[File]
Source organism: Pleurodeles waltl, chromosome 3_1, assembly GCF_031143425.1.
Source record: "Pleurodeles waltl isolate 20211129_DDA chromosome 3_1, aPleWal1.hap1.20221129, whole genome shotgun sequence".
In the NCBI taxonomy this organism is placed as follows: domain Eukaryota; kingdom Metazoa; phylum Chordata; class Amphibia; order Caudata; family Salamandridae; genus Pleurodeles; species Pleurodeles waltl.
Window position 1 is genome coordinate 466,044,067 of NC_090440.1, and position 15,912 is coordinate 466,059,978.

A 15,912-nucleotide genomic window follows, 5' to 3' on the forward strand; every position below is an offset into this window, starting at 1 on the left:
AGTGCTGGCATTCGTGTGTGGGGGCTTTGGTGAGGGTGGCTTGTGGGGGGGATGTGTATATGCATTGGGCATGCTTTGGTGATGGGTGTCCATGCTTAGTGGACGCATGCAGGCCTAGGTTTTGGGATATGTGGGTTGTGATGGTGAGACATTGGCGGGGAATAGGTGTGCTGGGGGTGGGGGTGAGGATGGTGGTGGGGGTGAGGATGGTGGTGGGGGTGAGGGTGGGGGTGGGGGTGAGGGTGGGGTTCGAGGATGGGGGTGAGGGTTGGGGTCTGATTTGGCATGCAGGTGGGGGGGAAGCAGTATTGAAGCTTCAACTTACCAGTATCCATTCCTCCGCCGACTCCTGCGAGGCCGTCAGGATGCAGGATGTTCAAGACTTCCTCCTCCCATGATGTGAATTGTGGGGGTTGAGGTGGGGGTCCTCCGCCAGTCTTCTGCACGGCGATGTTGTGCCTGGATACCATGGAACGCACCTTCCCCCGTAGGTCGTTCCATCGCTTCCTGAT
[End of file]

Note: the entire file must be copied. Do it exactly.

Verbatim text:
Source organism: Pleurodeles waltl, chromosome 3_1, assembly GCF_031143425.1.
Source record: "Pleurodeles waltl isolate 20211129_DDA chromosome 3_1, aPleWal1.hap1.20221129, whole genome shotgun sequence".
In the NCBI taxonomy this organism is placed as follows: domain Eukaryota; kingdom Metazoa; phylum Chordata; class Amphibia; order Caudata; family Salamandridae; genus Pleurodeles; species Pleurodeles waltl.
Window position 1 is genome coordinate 466,044,067 of NC_090440.1, and position 15,912 is coordinate 466,059,978.

A 15,912-nucleotide genomic window follows, 5' to 3' on the forward strand; every position below is an offset into this window, starting at 1 on the left:
AGTGCTGGCATTCGTGTGTGGGGGCTTTGGTGAGGGTGGCTTGTGGGGGGGATGTGTATATGCATTGGGCATGCTTTGGTGATGGGTGTCCATGCTTAGTGGACGCATGCAGGCCTAGGTTTTGGGATATGTGGGTTGTGATGGTGAGACATTGGCGGGGAATAGGTGTGCTGGGGGTGGGGGTGAGGATGGTGGTGGGGGTGAGGATGGTGGTGGGGGTGAGGGTGGGGGTGGGGGTGAGGGTGGGGTTCGAGGATGGGGGTGAGGGTTGGGGTCTGATTTGGCATGCAGGTGGGGGGGAAGCAGTATTGAAGCTTCAACTTACCAGTATCCATTCCTCCGCCGACTCCTGCGAGGCCGTCAGGATGCAGGATGTTCAAGACTTCCTCCTCCCATGATGTGAATTGTGGGGGTTGAGGTGGGGGTCCTCCGCCAGTCTTCTGCACGGCGATGTTGTGCCTGGATACCATGGAACGCACCTTCCCCCGTAGGTCGTTCCATCGCTTCCTGAT